A reversal of fortune?

On January 4, 2013, the D.C. Circuit Court of Appeals remanded one of EPA’s PM2.5 Implementation Rules that were separate but companion rules to the 2010 PM2.5 Increment Rule. Natural Res. Def. Council v. EPA, 706 F.3d 428 (2013). The basis for the court’s remand is directly relevant to the PM2.5 Increment Rule because the fundamental premise underpinning both rules was EPA’s belief that PM2.5 was a “new” pollutant.

In 2007 and 2008, EPA issued a PM2.5 “Implementation Rule,” 72 Fed. Reg. 20,586 (Apr. 25, 2007), and a PM2.5 “NSR Implementation Rule,” 73 Fed. Reg. 28,321 (May 16, 2008), respectively. The Natural Resources Defense Council (NRDC) and the Sierra Club challenged those rules in the D.C. Circuit Court of Appeals. The court’s decision was issued on January 4, 2013, holding that “PM10” as that term is defined in 42 U.S.C. § 7602 and used in Title I, Part D, Subpart 4 of the CAA, expressly includes PM2.5. The court therefore found that EPA had erred by addressing PM2.5 as a wholly new pollutant solely under the general nonattainment provisions of Subpart 1 of the CAA when promulgating its 2007 and 2008 PM2.5 Implementation Rules, rather than under the act’s Subpart 4 provisions specifically addressing PM10.

This court’s rather obvious conclusion that PM2.5 falls within the statutory definition of PM10 is not only of central relevance to the 2010 PM2.5 Increment Rule, it may be fatal. In that rulemaking EPA believed it had two statutory options authorizing the establishment of the PM2.5 increment. The first option was under CAA section 166(f)—a provision authorizing EPA to establish increments for PM10. The second option was under CAA section 166(a)—a provision authorizing EPA to issue increments for new pollutants. EPA decided that PM2.5 was not part of PM10, instead declaring PM2.5 as a new pollutant and therefore issuing the increment under section 166(a). By using section 166(a), EPA was free to establish a new baseline date—a decision that, as discussed above, tilted the economic playing field among states. Now that the D.C. Circuit Court has clarified for EPA that PM10 includes PM2.5, EPA should be foreclosed from treating PM2.5 as a new pollutant and promulgating the increment using the authority of section 166(a). Rather, the baseline date under any increment established under section 166(f) should be the original 1975 date established by Congress.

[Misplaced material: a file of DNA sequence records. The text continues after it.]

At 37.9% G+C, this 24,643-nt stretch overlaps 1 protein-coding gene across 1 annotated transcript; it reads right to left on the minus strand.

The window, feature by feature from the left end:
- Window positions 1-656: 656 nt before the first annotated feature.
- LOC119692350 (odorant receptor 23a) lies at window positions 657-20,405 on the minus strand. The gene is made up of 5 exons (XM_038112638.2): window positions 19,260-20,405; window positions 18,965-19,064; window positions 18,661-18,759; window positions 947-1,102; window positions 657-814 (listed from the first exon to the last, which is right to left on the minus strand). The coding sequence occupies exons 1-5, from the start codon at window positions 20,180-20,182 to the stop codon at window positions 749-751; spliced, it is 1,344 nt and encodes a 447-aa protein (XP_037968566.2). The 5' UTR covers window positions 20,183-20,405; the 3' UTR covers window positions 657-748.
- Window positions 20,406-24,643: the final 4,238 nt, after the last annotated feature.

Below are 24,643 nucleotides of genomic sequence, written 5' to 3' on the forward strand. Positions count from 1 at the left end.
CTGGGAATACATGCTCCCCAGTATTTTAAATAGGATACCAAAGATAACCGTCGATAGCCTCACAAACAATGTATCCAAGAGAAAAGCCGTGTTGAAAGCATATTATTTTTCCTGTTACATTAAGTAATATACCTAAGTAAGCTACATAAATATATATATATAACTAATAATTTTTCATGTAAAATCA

Possible reconsideration

If the recent D.C. Circuit Court decision applies more broadly to other aspects of the CAA’s PSD program as well, EPA’s new baseline date could be vacated in favor of the existing statutory baseline date of 1975. While this is a seemingly technical point, the impact can be significant depending on where your client is situated. If your client is located in a state that has experienced large reductions in PM2.5, SO2, and NOx emissions from sources prior to October 20, 2010, less incremental margin for growth would be available under EPA’s new baseline date. If, however, your client’s emission sources are located in a state where emissions reductions were made (or planned) after October 20, 2010, a competitive advantage could be afforded your state in terms of attracting new industry.

Whether EPA revises the PM2.5 Increment Rule on its own accord, or whether they are challenged by a state or applicant, a revised increment under the authority of section 166(f) will include the original baseline date of 1975. Such a change would return states to a level economic playing field, or at least such as it was when the PSD program was first implemented.



Donald R. van der Vaart and John C. Evans

Donald R. van der Vaart and John C. Evans work with the North Carolina Air Quality Permits Section of the North Carolina Department of Environment and Natural Resources. The views expressed here are exclusively those of the authors and are not necessarily those of the North Carolina Division of Air Quality.